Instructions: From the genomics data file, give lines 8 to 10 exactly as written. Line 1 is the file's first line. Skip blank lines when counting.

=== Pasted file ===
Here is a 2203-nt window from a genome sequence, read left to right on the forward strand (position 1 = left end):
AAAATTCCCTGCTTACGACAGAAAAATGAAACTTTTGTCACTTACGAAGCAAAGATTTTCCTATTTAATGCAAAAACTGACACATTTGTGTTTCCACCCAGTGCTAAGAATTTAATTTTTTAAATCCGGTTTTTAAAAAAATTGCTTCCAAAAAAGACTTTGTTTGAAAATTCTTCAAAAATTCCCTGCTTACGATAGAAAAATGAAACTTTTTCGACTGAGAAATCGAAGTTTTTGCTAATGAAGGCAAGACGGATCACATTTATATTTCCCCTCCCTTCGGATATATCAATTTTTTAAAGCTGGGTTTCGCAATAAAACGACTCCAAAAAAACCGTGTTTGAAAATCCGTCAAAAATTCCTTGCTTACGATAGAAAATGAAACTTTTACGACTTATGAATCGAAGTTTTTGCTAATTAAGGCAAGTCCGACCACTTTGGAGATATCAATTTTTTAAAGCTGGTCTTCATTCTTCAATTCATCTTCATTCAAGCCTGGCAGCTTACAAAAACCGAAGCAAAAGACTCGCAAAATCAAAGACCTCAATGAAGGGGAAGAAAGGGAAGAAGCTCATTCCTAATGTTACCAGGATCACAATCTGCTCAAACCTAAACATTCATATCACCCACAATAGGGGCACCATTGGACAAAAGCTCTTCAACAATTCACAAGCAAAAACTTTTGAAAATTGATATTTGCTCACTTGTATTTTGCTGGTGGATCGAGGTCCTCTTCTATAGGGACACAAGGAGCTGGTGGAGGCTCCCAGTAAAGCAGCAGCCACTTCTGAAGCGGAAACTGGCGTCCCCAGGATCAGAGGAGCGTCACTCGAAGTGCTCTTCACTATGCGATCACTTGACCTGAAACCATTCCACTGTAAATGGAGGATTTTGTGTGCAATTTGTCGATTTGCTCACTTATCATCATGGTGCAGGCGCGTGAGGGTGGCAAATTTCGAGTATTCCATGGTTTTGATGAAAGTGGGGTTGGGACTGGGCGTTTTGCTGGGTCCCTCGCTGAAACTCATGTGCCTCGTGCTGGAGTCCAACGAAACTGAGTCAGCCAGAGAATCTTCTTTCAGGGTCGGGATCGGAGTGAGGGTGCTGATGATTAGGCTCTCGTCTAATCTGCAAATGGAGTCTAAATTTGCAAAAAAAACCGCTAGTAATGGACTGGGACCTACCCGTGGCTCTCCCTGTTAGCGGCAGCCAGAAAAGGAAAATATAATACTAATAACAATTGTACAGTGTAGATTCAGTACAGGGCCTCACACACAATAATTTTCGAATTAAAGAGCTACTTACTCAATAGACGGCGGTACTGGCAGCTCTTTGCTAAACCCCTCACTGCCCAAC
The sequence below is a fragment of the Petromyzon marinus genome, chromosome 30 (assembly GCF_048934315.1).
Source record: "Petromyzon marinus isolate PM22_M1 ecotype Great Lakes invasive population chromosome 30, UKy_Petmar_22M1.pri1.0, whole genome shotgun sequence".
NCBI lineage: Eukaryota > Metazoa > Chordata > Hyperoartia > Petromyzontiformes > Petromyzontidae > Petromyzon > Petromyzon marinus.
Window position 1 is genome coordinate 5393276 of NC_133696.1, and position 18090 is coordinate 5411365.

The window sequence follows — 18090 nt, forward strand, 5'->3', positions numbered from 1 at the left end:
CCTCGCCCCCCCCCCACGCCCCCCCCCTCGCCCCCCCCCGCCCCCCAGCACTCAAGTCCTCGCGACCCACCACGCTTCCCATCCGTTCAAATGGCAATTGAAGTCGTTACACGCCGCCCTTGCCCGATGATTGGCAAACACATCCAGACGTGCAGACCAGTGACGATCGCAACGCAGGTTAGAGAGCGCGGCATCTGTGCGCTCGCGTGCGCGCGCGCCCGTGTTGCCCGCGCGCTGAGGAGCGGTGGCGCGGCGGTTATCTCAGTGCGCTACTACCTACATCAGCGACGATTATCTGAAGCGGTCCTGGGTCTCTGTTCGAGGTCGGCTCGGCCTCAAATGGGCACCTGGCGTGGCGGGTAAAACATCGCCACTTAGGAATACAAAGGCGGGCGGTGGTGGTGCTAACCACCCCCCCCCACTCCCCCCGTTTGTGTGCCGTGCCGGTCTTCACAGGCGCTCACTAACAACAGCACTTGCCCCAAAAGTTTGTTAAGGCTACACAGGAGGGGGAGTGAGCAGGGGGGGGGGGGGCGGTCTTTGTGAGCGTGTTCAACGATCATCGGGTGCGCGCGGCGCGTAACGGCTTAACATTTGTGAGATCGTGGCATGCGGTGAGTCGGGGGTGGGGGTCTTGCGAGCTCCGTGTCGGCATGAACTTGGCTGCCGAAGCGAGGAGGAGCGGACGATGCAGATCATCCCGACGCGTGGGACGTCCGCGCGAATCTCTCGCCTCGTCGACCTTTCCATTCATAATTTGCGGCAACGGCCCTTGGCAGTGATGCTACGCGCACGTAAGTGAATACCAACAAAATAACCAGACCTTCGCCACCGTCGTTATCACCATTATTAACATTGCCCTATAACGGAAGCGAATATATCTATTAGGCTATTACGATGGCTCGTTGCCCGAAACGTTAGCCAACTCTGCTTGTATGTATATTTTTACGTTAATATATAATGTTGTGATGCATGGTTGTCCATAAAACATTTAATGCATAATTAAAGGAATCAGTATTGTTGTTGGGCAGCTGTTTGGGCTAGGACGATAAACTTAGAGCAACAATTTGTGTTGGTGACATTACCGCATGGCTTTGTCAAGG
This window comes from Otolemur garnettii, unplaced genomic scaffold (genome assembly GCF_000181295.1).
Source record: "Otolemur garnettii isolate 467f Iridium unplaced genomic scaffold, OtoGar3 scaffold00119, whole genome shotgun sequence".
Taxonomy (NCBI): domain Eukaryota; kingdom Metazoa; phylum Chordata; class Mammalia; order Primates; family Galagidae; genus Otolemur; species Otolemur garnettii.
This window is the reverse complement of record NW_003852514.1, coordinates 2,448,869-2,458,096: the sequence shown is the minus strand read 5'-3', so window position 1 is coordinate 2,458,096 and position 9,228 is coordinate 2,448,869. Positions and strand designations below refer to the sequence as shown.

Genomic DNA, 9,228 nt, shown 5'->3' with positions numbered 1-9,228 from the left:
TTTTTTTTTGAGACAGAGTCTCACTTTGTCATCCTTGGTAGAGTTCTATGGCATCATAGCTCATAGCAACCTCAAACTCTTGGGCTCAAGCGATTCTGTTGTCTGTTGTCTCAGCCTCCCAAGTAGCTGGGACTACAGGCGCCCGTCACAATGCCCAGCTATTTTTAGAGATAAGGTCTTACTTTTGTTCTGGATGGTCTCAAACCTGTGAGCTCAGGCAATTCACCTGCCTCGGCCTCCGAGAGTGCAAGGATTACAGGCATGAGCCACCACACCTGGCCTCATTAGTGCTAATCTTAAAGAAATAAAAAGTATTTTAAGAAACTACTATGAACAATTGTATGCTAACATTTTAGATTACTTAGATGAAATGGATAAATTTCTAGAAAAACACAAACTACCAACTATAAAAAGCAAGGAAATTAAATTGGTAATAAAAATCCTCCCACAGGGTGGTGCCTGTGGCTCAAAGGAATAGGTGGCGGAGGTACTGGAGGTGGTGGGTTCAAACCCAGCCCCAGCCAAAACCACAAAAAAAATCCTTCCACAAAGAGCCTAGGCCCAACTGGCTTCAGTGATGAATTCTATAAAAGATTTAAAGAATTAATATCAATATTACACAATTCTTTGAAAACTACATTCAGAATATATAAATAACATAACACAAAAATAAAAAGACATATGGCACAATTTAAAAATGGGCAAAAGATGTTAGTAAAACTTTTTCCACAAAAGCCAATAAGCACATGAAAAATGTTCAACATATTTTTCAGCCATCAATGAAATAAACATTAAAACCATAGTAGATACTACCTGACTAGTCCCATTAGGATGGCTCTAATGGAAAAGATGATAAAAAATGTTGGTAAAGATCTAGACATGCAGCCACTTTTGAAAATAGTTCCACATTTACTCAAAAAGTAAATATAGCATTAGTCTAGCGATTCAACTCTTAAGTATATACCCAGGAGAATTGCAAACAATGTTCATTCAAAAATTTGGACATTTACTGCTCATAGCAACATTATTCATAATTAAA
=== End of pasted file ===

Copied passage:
CCTCGCCCCCCCCCCACGCCCCCCCCCTCGCCCCCCCCCGCCCCCCAGCACTCAAGTCCTCGCGACCCACCACGCTTCCCATCCGTTCAAATGGCAATTGAAGTCGTTACACGCCGCCCTTGCCCGATGATTGGCAAACACATCCAGACGTGCAGACCAGTGACGATCGCAACGCAGGTTAGAGAGCGCGGCATCTGTGCGCTCGCGTGCGCGCGCGCCCGTGTTGCCCGCGCGCTGAGGAGCGGTGGCGCGGCGGTTATCTCAGTGCGCTACTACCTACATCAGCGACGATTATCTGAAGCGGTCCTGGGTCTCTGTTCGAGGTCGGCTCGGCCTCAAATGGGCACCTGGCGTGGCGGGTAAAACATCGCCACTTAGGAATACAAAGGCGGGCGGTGGTGGTGCTAACCACCCCCCCCCACTCCCCCCGTTTGTGTGCCGTGCCGGTCTTCACAGGCGCTCACTAACAACAGCACTTGCCCCAAAAGTTTGTTAAGGCTACACAGGAGGGGGAGTGAGCAGGGGGGGGGGGGGCGGTCTTTGTGAGCGTGTTCAACGATCATCGGGTGCGCGCGGCGCGTAACGGCTTAACATTTGTGAGATCGTGGCATGCGGTGAGTCGGGGGTGGGGGTCTTGCGAGCTCCGTGTCGGCATGAACTTGGCTGCCGAAGCGAGGAGGAGCGGACGATGCAGATCATCCCGACGCGTGGGACGTCCGCGCGAATCTCTCGCCTCGTCGACCTTTCCATTCATAATTTGCGGCAACGGCCCTTGGCAGTGATGCTACGCGCACGTAAGTGAATACCAACAAAATAACCAGACCTTCGCCACCGTCGTTATCACCATTATTAACATTGCCCTATAACGGAAGCGAATATATCTATTAGGCTATTACGATGGCTCGTTGCCCGAAACGTTAGCCAACTCTGCTTGTATGTATATTTTTACGTTAATATATAATGTTGTGATGCATGGTTGTCCATAAAACATTTAATGCATAATTAAAGGAATCAGTATTGTTGTTGGGCAGCTGTTTGGGCTAGGACGATAAACTTAGAGCAACAATTTGTGTTGGTGACATTACCGCATGGCTTTGTCAAGG
This window comes from Otolemur garnettii, unplaced genomic scaffold (genome assembly GCF_000181295.1).
Source record: "Otolemur garnettii isolate 467f Iridium unplaced genomic scaffold, OtoGar3 scaffold00119, whole genome shotgun sequence".